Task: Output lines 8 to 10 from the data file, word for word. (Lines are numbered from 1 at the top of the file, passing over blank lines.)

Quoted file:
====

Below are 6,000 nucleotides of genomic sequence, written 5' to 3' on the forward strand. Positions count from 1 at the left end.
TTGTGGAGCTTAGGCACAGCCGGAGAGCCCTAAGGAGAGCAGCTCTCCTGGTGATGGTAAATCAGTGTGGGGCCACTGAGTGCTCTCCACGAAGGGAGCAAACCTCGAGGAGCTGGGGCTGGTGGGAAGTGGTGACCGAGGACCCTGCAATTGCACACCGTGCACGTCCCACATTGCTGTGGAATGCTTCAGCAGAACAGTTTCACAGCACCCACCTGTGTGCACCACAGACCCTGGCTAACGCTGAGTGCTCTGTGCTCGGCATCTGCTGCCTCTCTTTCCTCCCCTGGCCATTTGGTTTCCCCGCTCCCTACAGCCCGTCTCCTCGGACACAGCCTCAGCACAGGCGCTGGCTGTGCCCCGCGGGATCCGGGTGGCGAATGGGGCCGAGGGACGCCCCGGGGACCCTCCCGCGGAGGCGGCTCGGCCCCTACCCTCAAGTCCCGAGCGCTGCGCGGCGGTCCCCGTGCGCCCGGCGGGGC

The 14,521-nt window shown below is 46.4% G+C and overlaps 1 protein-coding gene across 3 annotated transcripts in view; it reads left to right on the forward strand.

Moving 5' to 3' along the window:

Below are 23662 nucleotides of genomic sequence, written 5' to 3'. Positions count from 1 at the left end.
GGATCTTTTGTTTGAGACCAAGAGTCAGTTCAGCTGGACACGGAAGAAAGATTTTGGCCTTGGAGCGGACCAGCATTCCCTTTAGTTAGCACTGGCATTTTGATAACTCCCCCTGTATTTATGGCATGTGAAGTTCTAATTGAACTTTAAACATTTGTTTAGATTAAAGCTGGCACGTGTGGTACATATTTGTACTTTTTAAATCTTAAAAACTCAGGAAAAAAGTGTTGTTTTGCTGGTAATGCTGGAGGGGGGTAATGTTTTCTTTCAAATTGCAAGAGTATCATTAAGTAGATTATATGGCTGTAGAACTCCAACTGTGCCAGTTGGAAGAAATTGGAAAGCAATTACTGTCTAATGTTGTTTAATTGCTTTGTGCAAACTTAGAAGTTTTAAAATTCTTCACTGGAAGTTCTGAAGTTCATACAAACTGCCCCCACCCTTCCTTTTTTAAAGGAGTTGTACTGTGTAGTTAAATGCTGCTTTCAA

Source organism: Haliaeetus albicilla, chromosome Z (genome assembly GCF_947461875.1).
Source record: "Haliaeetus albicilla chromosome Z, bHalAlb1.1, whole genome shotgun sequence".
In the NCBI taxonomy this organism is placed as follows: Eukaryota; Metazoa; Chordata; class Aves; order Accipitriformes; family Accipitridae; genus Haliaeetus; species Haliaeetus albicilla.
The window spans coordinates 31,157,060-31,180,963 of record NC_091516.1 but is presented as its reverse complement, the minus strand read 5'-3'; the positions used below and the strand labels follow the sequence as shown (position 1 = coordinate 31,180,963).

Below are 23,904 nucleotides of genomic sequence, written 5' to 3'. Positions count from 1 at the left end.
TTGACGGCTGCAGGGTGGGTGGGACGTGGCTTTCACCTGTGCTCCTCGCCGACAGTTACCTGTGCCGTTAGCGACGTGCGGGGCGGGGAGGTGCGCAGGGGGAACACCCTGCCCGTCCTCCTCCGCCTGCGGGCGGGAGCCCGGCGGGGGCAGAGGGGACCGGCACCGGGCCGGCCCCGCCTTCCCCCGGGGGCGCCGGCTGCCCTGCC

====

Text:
Source record: "Haliaeetus albicilla chromosome Z, bHalAlb1.1, whole genome shotgun sequence".
In the NCBI taxonomy this organism is placed as follows: Eukaryota; Metazoa; Chordata; class Aves; order Accipitriformes; family Accipitridae; genus Haliaeetus; species Haliaeetus albicilla.
The window spans coordinates 31,157,060-31,180,963 of record NC_091516.1 but is presented as its reverse complement, the minus strand read 5'-3'; the positions used below and the strand labels follow the sequence as shown (position 1 = coordinate 31,180,963).